Investigating the underlying mechanisms of multi-modal sensorimotor integration and coordination in humans will provide insight into the adaptability and compliance of human intelligence with biomechanical sensorimotor control. It will also advance the development of an equivalent robot partner through the transfer and deployment of knowledge learned from humans toward enhanced human-robot interaction. In this challenging scenario, both human and robot partners are expected to perceive their own state and that of their partner during interaction in a multi-modal manner. This involves observing the posture of the partner, monitoring the forces transmitted through a commonly operated object, communicating verbally to understand the intention of the partner, adjusting the collaboration to accomplish the task in an ergonomic and efficient way, and assigning the task roles according to the cognitive and physical strengths of the human and robot partners.
This special issue contains 16 research articles that fourteen research articles focusing on human-robot tasks, one on the object recognition and one on the systematic review.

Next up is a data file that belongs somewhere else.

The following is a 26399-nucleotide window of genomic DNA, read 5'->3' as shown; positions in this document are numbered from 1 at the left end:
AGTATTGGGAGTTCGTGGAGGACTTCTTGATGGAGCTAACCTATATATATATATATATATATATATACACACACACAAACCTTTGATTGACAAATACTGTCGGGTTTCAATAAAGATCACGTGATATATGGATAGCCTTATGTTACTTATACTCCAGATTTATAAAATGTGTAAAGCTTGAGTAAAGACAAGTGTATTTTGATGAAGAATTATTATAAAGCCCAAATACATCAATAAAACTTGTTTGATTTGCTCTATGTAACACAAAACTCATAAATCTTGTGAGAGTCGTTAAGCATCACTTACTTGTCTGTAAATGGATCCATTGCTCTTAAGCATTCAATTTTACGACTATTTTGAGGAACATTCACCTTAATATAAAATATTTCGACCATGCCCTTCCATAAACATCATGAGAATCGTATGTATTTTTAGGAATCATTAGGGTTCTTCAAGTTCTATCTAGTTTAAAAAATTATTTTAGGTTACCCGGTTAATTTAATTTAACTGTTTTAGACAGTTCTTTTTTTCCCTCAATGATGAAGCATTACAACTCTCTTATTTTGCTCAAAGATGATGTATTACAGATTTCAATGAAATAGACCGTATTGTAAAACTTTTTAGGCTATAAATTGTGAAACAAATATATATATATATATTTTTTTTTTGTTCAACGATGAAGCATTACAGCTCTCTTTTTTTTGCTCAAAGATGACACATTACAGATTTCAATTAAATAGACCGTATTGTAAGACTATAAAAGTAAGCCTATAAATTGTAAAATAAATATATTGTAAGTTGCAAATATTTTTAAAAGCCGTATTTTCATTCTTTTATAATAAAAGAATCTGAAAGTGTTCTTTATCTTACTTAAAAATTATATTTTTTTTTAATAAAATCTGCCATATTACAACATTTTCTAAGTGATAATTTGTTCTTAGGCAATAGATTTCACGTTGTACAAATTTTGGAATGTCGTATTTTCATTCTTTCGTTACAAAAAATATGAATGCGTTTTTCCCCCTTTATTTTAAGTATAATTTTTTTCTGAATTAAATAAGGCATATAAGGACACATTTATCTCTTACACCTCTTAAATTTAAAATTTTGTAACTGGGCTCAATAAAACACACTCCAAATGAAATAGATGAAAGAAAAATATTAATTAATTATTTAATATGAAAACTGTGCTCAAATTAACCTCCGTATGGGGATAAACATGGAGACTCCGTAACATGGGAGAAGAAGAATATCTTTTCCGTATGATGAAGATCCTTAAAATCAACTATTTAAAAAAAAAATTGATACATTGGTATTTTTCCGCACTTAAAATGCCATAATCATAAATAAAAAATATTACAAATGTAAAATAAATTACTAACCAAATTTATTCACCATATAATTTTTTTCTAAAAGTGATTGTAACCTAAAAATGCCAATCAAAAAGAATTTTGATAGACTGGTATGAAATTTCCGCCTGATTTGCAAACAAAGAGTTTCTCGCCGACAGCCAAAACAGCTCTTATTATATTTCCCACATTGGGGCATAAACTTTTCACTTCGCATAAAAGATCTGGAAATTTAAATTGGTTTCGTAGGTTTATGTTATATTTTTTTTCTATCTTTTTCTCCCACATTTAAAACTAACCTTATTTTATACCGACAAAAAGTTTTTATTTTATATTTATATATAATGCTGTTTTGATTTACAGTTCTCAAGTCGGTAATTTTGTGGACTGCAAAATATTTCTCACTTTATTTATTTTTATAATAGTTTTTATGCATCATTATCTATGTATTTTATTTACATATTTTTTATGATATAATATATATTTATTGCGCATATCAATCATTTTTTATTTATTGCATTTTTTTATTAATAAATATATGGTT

He and Mathieu studied the extraction of different signals from a single muscle, with the potential to control the origin of multiple degrees of freedom in modern upper limb electromyography (EMG) prosthesis, demonstrating that the characteristics of biceps muscle synergy may promote the control of upper limb EMG prosthesis. In order to improve the quality of life in patients with severe dyskinesia, a brain-computer interface (BCI) for manipulator control was studied by Zhu et al., who proposed an asynchronous hybrid BCI with the ability to complete complex manipulator control tasks.
Wen et al. proposed a feature classification method based on visual sensors in dynamic environments. For detecting objects, a double projection error algorithm is proposed that combines texture and region constraints to achieve accurate feature classification in four different environments. The algorithm can classify static and dynamic feature objects and optimize the conversion relationship between frames only through visual sensors.